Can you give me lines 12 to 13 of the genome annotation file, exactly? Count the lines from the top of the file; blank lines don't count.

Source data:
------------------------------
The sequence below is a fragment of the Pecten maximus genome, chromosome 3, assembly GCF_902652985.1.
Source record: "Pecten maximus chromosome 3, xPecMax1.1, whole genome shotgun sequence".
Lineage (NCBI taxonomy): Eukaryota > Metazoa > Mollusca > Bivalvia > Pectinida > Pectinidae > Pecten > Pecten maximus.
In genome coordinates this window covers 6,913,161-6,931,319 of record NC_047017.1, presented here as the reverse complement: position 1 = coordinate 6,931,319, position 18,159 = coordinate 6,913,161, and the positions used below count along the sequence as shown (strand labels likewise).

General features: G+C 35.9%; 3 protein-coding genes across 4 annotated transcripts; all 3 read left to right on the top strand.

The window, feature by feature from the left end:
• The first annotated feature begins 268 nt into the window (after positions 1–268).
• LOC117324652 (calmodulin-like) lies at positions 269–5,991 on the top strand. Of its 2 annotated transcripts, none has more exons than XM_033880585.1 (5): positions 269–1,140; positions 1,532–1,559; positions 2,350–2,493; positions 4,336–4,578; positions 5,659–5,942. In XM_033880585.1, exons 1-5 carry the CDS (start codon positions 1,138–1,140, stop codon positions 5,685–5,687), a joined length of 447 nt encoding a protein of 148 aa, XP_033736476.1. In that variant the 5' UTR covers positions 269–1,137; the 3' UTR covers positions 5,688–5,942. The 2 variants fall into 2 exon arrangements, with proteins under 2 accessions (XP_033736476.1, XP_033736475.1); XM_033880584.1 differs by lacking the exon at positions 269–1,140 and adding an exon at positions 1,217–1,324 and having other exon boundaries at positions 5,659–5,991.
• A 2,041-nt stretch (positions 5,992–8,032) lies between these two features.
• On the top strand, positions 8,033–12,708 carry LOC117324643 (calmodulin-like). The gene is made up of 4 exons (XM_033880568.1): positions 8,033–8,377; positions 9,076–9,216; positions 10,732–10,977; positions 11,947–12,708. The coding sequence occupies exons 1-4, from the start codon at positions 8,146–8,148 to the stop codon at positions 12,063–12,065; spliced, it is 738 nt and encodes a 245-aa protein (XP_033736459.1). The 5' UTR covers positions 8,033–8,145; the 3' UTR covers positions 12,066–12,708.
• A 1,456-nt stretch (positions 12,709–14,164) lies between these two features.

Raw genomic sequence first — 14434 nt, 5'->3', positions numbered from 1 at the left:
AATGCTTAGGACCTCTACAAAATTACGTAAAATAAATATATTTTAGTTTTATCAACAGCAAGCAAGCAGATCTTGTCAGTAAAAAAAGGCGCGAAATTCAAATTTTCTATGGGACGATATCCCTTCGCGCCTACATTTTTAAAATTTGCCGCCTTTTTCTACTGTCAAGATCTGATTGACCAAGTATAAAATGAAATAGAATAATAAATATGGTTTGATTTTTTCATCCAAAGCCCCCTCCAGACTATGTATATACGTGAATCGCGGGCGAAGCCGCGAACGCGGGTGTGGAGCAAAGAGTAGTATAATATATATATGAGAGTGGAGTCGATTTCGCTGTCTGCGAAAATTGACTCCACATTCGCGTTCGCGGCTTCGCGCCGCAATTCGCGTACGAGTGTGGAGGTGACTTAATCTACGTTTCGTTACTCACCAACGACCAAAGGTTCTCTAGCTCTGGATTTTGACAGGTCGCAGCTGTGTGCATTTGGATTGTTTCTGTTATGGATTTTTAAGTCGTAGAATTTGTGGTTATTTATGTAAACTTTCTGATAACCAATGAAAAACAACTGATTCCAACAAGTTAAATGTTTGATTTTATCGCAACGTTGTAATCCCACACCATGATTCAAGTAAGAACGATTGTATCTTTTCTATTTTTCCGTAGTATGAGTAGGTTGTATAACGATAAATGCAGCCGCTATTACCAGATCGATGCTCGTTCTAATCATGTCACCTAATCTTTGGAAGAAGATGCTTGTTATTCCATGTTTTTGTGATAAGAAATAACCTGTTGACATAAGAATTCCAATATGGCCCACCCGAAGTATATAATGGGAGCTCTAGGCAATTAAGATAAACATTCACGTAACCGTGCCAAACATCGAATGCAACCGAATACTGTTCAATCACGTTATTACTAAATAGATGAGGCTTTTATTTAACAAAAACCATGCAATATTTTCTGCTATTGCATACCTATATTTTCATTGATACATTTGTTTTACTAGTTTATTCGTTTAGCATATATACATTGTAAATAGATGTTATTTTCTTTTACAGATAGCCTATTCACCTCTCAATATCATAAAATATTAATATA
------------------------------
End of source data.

Raw genomic sequence first — 14434 nt, 5'->3', positions numbered from 1 at the left:
AATGCTTAGGACCTCTACAAAATTACGTAAAATAAATATATTTTAGTTTTATCAACAGCAAGCAAGCAGATCTTGTCAGTAAAAAAAGGCGCGAAATTCAAATTTTCTATGGGACGATATCCCTTCGCGCCTACATTTTTAAAATTTGCCGCCTTTTTCTACTGTCAAGATCTGATTGACCAAGTATAAAATGAAATAGAATAATAAATATGGTTTGATTTTTTCATCCAAAGCCCCCTCCAGACTATGTATATACGTGAATCGCGGGCGAAGCCGCGAACGCGGGTGTGGAGCAAAGAGTAGTATAATATATATATGAGAGTGGAGTCGATTTCGCTGTCTGCGAAAATTGACTCCACATTCGCGTTCGCGGCTTCGCGCCGCAATTCGCGTACGAGTGTGGAGGTGACTTAATCTACGTTTCGTTACTCACCAACGACCAAAGGTTCTCTAGCTCTGGATTTTGACAGGTCGCAGCTGTGTGCATTTGGATTGTTTCTGTTATGGATTTTTAAGTCGTAGAATTTGTGGTTATTTATGTAAACTTTCTGATAACCAATGAAAAACAACTGATTCCAACAAGTTAAATGTTTGATTTTATCGCAACGTTGTAATCCCACACCATGATTCAAGTAAGAACGATTGTATCTTTTCTATTTTTCCGTAGTATGAGTAGGTTGTATAACGATAAATGCAGCCGCTATTACCAGATCGATGCTCGTTCTAATCATGTCACCTAATCTTTGGAAGAAGATGCTTGTTATTCCATGTTTTTGTGATAAGAAATAACCTGTTGACATAAGAATTCCAATATGGCCCACCCGAAGTATATAATGGGAGCTCTAGGCAATTAAGATAAACATTCACGTAACCGTGCCAAACATCGAATGCAACCGAATACTGTTCAATCACGTTATTACTAAATAGATGAGGCTTTTATTTAACAAAAACCATGCAATATTTTCTGCTATTGCATACCTATATTTTCATTGATACATTTGTTTTACTAGTTTATTCGTTTAGCATATATACATTGTAAATAGATGTTATTTTCTTTTACAGATAGCCTATTCACCTCTCAATATCATAAAATATTAATATA